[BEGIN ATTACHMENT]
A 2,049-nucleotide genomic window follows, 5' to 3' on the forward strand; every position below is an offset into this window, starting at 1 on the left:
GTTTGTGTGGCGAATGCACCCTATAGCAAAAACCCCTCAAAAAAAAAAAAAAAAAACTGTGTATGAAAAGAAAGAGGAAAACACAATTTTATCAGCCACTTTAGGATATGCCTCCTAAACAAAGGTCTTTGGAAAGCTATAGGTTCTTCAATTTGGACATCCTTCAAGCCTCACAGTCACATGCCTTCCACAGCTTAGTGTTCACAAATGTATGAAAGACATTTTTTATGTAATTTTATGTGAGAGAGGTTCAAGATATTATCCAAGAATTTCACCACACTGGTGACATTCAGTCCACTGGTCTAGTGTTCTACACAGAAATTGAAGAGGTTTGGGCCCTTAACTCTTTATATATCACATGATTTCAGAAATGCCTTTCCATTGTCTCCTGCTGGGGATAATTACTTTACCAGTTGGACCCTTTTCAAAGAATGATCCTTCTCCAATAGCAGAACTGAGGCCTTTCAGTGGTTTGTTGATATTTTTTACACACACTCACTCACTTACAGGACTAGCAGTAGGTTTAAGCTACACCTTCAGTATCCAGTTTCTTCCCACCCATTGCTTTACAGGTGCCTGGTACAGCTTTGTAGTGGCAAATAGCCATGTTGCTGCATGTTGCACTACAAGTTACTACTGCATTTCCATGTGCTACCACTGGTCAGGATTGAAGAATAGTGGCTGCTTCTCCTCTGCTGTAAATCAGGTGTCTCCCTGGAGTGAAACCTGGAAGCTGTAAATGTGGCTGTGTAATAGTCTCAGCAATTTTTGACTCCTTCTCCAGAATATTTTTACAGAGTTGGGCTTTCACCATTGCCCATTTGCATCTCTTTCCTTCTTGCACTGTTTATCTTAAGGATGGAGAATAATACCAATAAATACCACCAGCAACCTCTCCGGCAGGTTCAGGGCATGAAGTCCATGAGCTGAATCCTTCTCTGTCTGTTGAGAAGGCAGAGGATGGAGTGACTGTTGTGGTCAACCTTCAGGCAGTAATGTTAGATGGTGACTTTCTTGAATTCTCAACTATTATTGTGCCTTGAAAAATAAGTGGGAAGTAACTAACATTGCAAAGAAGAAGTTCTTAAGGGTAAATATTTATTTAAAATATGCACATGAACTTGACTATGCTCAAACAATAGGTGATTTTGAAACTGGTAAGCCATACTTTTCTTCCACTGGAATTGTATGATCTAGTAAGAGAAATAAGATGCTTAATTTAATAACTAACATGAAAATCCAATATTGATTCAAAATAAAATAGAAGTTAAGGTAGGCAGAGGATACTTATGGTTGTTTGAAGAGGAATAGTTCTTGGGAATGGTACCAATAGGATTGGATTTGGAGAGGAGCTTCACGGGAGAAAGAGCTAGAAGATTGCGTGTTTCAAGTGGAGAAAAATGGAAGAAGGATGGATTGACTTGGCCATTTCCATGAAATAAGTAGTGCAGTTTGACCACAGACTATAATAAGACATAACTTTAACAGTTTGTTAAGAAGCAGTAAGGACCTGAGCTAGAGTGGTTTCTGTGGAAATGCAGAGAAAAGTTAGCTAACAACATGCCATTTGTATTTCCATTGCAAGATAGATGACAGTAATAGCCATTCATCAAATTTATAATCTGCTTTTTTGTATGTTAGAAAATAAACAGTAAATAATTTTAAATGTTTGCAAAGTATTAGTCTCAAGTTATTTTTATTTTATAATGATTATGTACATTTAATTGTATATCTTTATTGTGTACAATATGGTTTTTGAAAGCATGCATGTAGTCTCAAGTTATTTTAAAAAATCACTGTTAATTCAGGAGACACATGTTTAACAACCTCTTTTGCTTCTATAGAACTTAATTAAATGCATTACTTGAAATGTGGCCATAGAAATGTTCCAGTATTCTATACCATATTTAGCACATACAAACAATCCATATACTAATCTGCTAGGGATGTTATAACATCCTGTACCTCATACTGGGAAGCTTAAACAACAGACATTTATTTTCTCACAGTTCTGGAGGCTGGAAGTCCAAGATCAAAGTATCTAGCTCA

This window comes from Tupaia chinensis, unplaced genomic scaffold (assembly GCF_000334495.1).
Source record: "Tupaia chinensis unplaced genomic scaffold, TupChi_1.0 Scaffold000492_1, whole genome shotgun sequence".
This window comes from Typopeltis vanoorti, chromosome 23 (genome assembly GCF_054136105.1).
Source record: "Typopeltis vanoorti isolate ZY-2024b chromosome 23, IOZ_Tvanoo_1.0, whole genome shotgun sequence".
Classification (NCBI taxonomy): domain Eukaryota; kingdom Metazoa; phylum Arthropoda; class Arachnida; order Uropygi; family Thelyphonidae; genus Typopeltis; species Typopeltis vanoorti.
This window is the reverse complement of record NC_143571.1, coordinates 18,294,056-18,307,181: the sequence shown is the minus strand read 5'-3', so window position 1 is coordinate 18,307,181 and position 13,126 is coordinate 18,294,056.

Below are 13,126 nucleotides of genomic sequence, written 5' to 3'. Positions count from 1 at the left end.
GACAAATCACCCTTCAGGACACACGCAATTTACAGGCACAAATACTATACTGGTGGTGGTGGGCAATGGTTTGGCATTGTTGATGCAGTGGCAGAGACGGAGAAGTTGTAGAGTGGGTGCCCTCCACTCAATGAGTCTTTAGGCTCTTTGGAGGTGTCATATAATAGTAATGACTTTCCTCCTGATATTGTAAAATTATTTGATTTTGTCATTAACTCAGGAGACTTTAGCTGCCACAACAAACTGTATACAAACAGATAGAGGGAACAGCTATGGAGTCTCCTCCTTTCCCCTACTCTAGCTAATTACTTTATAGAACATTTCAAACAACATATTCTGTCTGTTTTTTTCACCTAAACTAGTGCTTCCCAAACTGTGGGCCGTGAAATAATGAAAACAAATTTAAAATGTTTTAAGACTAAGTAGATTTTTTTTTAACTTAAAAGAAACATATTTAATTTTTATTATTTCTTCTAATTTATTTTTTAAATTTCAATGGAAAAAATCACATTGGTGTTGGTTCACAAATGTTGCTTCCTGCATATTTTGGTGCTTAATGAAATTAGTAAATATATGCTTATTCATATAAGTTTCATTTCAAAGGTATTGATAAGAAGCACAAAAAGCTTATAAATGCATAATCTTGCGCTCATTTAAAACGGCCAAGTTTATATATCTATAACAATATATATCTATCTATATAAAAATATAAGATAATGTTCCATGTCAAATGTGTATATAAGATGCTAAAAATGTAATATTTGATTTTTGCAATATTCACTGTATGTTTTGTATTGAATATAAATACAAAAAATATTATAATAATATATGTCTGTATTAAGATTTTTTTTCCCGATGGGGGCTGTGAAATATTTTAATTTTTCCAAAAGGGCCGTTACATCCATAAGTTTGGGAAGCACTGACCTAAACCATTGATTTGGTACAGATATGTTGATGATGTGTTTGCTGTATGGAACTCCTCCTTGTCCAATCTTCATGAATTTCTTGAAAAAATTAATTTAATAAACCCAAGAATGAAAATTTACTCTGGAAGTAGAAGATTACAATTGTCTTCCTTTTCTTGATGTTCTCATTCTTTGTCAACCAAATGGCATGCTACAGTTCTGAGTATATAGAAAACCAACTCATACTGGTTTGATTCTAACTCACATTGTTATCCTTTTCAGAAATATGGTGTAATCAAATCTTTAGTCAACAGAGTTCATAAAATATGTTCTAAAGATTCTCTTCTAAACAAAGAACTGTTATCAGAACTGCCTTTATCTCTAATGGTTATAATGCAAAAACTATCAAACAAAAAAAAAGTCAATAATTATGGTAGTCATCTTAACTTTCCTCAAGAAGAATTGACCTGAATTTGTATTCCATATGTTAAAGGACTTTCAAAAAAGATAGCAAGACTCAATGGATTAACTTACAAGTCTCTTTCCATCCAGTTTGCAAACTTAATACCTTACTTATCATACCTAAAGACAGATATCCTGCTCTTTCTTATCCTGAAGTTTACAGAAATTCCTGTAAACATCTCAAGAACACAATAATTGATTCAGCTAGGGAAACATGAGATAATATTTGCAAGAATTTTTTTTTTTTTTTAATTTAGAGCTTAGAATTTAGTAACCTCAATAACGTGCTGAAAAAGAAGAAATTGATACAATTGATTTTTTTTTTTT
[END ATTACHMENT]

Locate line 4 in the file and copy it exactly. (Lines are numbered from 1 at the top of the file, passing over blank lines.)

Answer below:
Source record: "Tupaia chinensis unplaced genomic scaffold, TupChi_1.0 Scaffold000492_1, whole genome shotgun sequence".